Georgia Chalkoutsaki has been involved in the humanitarian field for the last 6 years having
worked in the United Kingdom, Jordan & Greece. She has graduated with a Bachelor’s from the
University of Piraeus, International and European Affairs Department and pursued a Master’s
Degree on International Development, Conflict and Security in the University of Birmingham. In
the framework of her dissertation titled ‘The provision of education for Syrian refugees in the
host countries of Lebanon and Jordan; the issues of access, capacity and quality’, she
conducted a 3-week field visit in these countries and a first interaction with the Middle East. In
2014-2015 she worked in Jordan in the field of human and political rights. She has been a staff
member of the United Nations High Commissioner for Refugees in the Sub-Office of Lesvos
since 2016 dealing with child protection and refugee education issues. Co-chairing the Lesvos
Education Working Group she is in constant collaboration with the education actors on the
island as well as the representatives of the Ministry of Education.


Title of the keynote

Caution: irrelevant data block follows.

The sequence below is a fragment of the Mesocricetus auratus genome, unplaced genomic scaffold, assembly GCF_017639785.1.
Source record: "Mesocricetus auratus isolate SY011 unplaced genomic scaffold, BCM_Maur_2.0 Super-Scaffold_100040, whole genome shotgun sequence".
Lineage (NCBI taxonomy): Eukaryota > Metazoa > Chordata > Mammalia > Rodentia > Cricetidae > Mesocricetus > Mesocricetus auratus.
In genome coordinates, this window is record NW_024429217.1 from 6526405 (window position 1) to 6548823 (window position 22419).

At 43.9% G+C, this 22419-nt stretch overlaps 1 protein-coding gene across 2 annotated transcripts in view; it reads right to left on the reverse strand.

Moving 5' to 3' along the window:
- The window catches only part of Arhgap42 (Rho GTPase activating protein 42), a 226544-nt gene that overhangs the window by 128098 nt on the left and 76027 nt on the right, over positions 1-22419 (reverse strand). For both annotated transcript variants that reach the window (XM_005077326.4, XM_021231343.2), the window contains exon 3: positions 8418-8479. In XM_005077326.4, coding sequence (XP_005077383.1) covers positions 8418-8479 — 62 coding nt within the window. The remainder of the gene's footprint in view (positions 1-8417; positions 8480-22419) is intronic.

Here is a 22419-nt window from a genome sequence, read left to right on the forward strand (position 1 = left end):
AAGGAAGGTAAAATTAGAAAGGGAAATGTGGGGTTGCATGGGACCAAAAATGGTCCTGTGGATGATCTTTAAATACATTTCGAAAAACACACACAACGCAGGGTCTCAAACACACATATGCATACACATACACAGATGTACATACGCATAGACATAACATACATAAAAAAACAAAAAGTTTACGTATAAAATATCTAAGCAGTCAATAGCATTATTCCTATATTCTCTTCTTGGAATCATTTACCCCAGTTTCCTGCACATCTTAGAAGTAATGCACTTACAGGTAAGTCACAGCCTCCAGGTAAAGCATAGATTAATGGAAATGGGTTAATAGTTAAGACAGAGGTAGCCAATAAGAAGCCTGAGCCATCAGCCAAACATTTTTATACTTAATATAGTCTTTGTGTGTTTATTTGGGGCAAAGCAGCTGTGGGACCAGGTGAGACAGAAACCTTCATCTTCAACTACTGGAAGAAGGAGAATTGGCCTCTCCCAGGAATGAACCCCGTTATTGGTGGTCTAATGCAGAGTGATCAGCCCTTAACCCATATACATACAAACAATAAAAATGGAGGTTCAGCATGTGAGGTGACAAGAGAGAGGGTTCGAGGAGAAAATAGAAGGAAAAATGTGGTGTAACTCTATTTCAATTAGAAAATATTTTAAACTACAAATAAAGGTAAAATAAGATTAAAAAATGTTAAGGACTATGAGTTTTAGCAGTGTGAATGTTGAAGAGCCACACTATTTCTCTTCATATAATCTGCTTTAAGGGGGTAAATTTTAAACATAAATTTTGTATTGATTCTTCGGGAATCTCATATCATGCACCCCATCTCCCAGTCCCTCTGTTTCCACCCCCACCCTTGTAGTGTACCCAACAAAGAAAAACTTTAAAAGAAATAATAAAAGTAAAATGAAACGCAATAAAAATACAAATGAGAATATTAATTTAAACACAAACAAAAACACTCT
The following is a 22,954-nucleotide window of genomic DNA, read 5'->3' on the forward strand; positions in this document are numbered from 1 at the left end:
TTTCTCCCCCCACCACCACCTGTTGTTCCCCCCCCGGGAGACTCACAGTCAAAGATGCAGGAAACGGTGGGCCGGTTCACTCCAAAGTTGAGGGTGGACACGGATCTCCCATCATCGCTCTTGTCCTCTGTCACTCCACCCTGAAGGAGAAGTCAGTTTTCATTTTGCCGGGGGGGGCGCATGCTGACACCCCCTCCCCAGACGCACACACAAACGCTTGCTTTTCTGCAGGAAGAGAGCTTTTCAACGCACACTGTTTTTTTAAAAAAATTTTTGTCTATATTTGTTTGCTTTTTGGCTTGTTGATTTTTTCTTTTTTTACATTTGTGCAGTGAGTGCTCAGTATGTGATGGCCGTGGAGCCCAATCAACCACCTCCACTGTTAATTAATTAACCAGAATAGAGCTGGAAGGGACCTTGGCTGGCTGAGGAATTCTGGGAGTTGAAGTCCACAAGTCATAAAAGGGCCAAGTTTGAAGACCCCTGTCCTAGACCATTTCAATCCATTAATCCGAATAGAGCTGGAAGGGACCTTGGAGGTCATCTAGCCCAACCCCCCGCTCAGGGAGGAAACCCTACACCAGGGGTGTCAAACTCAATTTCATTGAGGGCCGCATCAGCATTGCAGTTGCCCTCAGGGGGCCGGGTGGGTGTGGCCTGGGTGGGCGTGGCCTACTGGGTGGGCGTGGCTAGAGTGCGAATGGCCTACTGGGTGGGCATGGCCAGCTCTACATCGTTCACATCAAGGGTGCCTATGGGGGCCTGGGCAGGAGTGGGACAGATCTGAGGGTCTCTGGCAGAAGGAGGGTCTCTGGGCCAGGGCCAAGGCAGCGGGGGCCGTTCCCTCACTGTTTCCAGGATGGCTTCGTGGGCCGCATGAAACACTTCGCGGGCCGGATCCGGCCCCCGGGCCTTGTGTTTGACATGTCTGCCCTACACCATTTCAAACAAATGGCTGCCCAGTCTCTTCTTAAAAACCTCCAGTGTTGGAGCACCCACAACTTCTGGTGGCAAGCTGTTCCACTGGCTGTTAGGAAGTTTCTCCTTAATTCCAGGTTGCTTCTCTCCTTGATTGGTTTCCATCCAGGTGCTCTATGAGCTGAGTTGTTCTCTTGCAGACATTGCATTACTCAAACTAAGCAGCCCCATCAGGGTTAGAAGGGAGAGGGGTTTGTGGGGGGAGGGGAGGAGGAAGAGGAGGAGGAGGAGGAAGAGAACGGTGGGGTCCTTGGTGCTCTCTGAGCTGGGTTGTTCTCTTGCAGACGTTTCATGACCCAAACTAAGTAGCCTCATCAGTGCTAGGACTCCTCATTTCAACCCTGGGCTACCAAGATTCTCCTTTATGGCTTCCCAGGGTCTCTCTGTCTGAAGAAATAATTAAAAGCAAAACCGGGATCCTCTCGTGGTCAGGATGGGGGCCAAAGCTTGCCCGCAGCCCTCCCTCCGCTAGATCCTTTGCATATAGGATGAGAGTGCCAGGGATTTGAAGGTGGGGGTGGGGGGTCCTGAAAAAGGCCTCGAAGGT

Education is a basic human right enshrined in the 1989 Convention on the Rights of the Child, the 1951 Refugee Convention as well as in a series of other international conventions, European Laws and national legislations which Greece has ratified. However, due to the recent increase of arrivals in combination with the limited capacity of the state, there are currently thousands of refugee and asylum seeking children on the islands with no access to formal education. It needs to be highlighted though that significant steps have been made since 2016 when the first students started attending Greek schools in Lesvos; a more stable presence of Non-governmental organizations offering Non-formal education, the creation of Refugee Education Coordinators positions on behalf of the Ministry of Education and many other factors have led to a more standardized way of working. Nevertheless, the huge gaps and great challenges faced on the field persist.